Here’s the question…then the answer.

“We, the buyers, signed a purchase agreement with a Realtor/seller two days before the seller’s bank bought home at a foreclosure auction. Are we still bound to the original purchase price agreement we signed with the Realtor/seller? We are still interested in the property, can we make another lower offer to the bank or is the first offer still binding? (Even though seller no longer owns the house)”

You are right. The Realtor/seller no longer owns the home by title…the winning bidder at the foreclosure auction does via a Sheriff Deed.

However that’s not the end of the story. Foreclosed homeowners have an “equitable interest” in the property even after the auction and maintain an equitable interest in the property until the statutory redemption period ends.

An “equitable interest” is defined as a beneficial interest; not a common law legal interest but an interest in property enforced by equity….in this case the equitable interest comes in the form of “redemption rights“.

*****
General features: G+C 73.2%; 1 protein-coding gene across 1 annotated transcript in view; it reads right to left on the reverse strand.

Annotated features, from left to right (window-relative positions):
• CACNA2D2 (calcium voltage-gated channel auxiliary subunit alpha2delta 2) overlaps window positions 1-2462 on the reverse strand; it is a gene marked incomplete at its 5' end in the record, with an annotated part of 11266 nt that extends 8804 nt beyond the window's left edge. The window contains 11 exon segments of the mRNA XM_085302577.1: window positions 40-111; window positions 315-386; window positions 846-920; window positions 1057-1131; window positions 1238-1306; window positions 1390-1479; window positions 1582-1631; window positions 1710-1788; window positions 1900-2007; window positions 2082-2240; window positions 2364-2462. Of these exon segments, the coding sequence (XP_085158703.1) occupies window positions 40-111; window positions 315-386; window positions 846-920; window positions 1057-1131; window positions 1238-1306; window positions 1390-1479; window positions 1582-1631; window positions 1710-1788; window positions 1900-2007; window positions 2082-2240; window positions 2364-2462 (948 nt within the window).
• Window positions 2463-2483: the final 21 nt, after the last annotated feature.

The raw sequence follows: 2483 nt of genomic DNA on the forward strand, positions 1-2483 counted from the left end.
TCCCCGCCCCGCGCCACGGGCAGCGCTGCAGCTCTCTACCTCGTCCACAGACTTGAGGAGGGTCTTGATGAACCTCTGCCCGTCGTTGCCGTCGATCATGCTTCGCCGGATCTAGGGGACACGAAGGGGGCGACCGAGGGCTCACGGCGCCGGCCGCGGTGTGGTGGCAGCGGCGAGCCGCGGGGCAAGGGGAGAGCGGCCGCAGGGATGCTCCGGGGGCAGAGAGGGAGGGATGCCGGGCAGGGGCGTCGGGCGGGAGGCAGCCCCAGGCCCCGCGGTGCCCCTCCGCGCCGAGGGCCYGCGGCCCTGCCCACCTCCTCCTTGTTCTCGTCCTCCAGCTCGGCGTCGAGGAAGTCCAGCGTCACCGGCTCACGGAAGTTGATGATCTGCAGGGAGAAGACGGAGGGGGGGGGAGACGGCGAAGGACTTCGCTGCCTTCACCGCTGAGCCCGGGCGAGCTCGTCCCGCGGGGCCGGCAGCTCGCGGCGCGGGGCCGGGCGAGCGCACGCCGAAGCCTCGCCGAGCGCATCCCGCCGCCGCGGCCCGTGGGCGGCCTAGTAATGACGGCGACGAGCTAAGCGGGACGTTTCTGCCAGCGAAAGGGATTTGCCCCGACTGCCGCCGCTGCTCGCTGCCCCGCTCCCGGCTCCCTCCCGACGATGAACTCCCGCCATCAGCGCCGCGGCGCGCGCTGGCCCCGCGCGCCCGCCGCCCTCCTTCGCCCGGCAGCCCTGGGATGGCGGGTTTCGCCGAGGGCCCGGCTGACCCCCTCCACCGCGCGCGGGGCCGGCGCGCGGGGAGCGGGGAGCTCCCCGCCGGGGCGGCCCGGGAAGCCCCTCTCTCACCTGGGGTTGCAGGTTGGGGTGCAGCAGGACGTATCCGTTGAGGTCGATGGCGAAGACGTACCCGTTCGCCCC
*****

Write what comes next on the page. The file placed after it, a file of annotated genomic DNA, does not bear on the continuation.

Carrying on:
Every State in the country outlines a redemption right and period in their statues for home owners and lien holders to use.

Previous owners and lien holders have an opportunity to get back on title with what are called “redemption rights”. The previous owner, the Realtor/seller in this case, has the right to buy back - or redeem - the house for all the monies paid at auction plus a statutory rate of interest to the winning bidder (in most case, this the foreclosing bank).

Therefore, I don’t believe the auction legally kills the real estate contract since these redemption rights exist and the seller could fulfill his obligation to you of transferring the ownership without encumbrances once redeemed. Of course he is using your money to redeem his property, but as long as the title company handles everything appropriately at closing…making sure the chain of title remains intact through all the transfers…it would be relatively simple.

I’d get a lawyer in on this one! The Realtor/seller may sue you if you pull out because he was depending on your purchase money to redeem his foreclosure. It sounds like you want the home, so there no harm in playing it out.

That is the best I can do…thanks for the question.

Good Luck!

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